The SNP’s Westminster leader, Ian Blackford, is no Angus Robertson. Darwin’s theory of evolution doesn’t apply to politicians; Nat MPs grumble that Blackford stumbles at Prime Minister’s Questions, which Robertson had owned before he lost his seat in June’s Highland clearance. Blackford ousted Charlie Kennedy in Ross, Skye and Lochaber, then was banned from the Lib Dem’s funeral after a very dirty election campaign.
In a party that leans left, the wealthy investment banker’s registered interests include financial links to a funeral planning business. His nickname “the Undertaker” reflects the gloomy mood of the bereft Nats.
Theresa May’s orange mercenaries in the Bung Parliament brag that propping up the Tories is good for party coffers. A bowler-hatted snout boasted that interest in the DUP’s annual conference in Belfast in November is unprecedented, with business beating a path to the Unionists’ door. Perhaps the DUP will inform companies what it intends to let May do about Brexit.
Social conservatism, too, on Humberside, where Hull West’s Emma Hardy was asked by a local BBC radio station to avoid saying “vagina” on air before discussing vaginal mesh implants. The Health Secretary, Jeremy Hunt, in the privacy of the Tory backbench 1922 Committee, judged his department wrong to oppose limiting the devices. He cut off the legs of the underling Jackie Doyle-Price, who defends them in public.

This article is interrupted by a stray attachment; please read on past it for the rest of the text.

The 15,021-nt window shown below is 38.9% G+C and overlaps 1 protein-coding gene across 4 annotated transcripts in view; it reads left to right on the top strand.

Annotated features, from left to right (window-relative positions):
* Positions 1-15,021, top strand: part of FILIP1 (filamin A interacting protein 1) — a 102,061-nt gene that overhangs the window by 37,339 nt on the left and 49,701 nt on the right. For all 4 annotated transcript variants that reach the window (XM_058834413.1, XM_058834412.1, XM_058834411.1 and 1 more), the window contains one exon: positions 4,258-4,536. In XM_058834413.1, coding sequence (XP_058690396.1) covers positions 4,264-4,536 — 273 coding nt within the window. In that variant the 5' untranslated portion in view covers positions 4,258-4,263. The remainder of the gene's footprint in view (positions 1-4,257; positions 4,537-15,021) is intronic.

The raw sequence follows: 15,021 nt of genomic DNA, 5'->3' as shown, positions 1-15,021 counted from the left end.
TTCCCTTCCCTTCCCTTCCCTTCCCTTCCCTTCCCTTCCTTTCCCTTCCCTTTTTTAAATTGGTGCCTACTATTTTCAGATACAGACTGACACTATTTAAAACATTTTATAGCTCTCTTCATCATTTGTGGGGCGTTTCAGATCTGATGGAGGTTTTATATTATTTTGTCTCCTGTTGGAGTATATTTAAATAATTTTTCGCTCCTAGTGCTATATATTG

Next month, a Labour crew to champion struggling coastal communities with trawlers will be launched. “We have modelled Labour Friends of Fishing shamelessly on the successful Labour Friends of the Forces,” boast the Grimsby skipper, Melanie Onn, and her Plymouth first mate, Luke Pollard. How appropriate that Cod Wars and gunboats should resurface after Brexit.
A wag dubbed the “Wedding March” over footage of the Labour MP Stephen Pound supporting rheumatoid arthritis sufferer Paul Flynn down the aisle of the Commons chamber to present Flynn’s bill legalising the medicinal use of cannabis. “I’m not of that persuasion, but if I had to spend the rest of my life with a man,” mused Pound, “I could think of no finer companion than Paul.”
The Cartoon Awards jogged Hogarth disciple Martin Rowson to recall observing Ken Livingstone and Jack Straw avoiding each other at a previous event.
“We’ve hated each other’s guts since 1970,” drawled Red Ken. To sustain a feud for nearly half a century is impressive, even by the standards of a party doubling as a club for people who detest each other.
This article appears in the 25 Oct 2017 issue of the New Statesman, Poor Britannia